“It’s a morass of regulations and requirements, and everyone’s trying to figure out what their exposure is,” says Eric Belcher, president and CEO of Cast & Crew Entertainment Services. Adds Mark Goldstein, CEO of Entertainment Partners, which has held 16 seminars to help studios understand ACA: “It’s going to be a very big deal.”
Determining the exact nature of the new laws has been difficult, given that many ACA terms have yet to be worked out. Hollywood productions, for instance, might find it irksome simply trying to categorize employees as full- or part-time, seasonal or variable, and it’s important that they get the classifications right lest they face hefty fines. “ACA is thousands of pages, and it wasn’t written with this industry in mind,” says Belcher.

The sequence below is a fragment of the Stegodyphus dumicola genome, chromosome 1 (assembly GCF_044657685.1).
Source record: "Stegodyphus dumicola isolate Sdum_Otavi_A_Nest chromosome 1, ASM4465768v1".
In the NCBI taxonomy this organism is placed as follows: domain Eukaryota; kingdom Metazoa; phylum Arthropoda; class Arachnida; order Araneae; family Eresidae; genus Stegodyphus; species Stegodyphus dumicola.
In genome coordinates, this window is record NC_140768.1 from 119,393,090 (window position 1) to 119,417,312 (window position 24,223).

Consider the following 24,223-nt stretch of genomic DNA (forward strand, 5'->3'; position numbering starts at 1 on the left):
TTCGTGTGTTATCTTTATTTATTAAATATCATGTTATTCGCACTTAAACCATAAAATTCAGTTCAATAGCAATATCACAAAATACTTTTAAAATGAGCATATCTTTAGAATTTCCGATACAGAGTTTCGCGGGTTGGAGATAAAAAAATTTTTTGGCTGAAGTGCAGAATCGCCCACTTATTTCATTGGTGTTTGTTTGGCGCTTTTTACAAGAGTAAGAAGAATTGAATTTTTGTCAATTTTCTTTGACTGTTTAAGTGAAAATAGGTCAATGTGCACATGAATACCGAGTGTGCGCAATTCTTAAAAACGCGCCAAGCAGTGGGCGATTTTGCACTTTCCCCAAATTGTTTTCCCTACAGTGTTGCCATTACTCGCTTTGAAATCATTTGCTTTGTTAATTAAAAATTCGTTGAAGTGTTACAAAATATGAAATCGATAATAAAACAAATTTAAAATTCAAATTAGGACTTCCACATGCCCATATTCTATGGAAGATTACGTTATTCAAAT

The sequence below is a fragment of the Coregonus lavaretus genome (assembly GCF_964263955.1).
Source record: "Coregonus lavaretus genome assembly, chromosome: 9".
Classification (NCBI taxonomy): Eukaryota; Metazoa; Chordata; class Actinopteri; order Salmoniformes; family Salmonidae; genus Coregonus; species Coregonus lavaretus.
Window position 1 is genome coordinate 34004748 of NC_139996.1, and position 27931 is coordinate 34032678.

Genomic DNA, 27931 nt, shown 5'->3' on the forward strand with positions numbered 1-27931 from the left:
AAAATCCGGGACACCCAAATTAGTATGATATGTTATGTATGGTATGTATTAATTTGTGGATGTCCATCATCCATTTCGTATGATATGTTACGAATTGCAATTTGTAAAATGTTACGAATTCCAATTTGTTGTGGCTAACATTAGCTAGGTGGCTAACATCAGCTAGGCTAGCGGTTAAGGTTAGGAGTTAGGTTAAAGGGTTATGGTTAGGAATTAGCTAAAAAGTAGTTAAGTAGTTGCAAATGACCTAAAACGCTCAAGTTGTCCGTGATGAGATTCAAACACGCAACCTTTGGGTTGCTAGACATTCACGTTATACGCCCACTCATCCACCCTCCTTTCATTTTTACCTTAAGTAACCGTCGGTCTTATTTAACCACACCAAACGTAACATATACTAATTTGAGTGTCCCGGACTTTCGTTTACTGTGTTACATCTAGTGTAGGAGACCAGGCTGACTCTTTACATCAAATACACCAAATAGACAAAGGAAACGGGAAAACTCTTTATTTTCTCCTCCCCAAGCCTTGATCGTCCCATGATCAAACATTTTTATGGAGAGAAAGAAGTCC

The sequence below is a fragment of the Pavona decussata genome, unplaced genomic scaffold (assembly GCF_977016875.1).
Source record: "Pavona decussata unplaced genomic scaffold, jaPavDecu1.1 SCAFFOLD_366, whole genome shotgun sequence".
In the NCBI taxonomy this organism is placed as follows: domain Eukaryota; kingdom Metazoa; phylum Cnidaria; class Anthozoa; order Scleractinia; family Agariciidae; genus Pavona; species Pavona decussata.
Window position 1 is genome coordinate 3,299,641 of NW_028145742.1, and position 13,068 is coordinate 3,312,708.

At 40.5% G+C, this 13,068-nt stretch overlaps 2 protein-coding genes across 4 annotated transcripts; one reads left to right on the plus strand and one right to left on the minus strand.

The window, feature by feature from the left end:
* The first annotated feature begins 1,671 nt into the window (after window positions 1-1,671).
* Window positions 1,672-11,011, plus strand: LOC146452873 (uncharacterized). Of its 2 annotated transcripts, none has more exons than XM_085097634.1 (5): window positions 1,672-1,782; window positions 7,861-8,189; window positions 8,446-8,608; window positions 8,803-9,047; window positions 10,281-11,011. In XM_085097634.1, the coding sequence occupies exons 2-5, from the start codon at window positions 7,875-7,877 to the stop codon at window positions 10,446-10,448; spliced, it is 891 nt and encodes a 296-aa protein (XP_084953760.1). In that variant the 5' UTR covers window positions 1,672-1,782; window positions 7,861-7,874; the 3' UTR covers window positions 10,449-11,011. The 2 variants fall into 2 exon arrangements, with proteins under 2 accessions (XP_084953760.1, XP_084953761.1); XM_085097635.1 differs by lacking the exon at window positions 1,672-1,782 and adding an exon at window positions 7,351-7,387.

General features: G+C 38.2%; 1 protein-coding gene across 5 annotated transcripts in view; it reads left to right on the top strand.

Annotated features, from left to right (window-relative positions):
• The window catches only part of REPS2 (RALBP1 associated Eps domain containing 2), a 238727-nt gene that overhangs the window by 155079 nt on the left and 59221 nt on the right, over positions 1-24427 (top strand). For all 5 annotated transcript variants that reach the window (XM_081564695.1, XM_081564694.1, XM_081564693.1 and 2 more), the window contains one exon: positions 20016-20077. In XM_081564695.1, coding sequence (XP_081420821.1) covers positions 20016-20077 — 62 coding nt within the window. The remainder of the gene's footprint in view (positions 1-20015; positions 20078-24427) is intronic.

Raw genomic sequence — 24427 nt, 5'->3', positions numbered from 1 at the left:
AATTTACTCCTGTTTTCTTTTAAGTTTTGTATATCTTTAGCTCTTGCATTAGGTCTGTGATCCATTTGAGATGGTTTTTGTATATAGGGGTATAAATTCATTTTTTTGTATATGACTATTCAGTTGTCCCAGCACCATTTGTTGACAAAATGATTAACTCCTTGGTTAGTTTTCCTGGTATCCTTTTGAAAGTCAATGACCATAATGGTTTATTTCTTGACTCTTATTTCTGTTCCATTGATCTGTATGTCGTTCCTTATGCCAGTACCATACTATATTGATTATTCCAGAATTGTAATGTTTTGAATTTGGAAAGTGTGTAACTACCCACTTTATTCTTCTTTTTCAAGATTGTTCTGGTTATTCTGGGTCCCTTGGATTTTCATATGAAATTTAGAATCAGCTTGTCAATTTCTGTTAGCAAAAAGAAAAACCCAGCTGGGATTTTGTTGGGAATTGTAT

ast month, the president of the United Union of Roofers, Waterproofers and Allied Workers released a statement calling “for repeal or complete reform of the Affordable Care Act.”
UNITE HERE, a prominent hotel workers’ union, and the International Brotherhood of Teamsters are also pushing for changes.
In a new op-ed published in The Hill, UFCW President Joe Hansen homed in on the president’s speech at the 2009 AFL-CIO convention. Obama at the time said union members could keep their insurance under the law, but Hansen writes “that the president’s statement to labor in 2009 is simply not true for millions of workers.”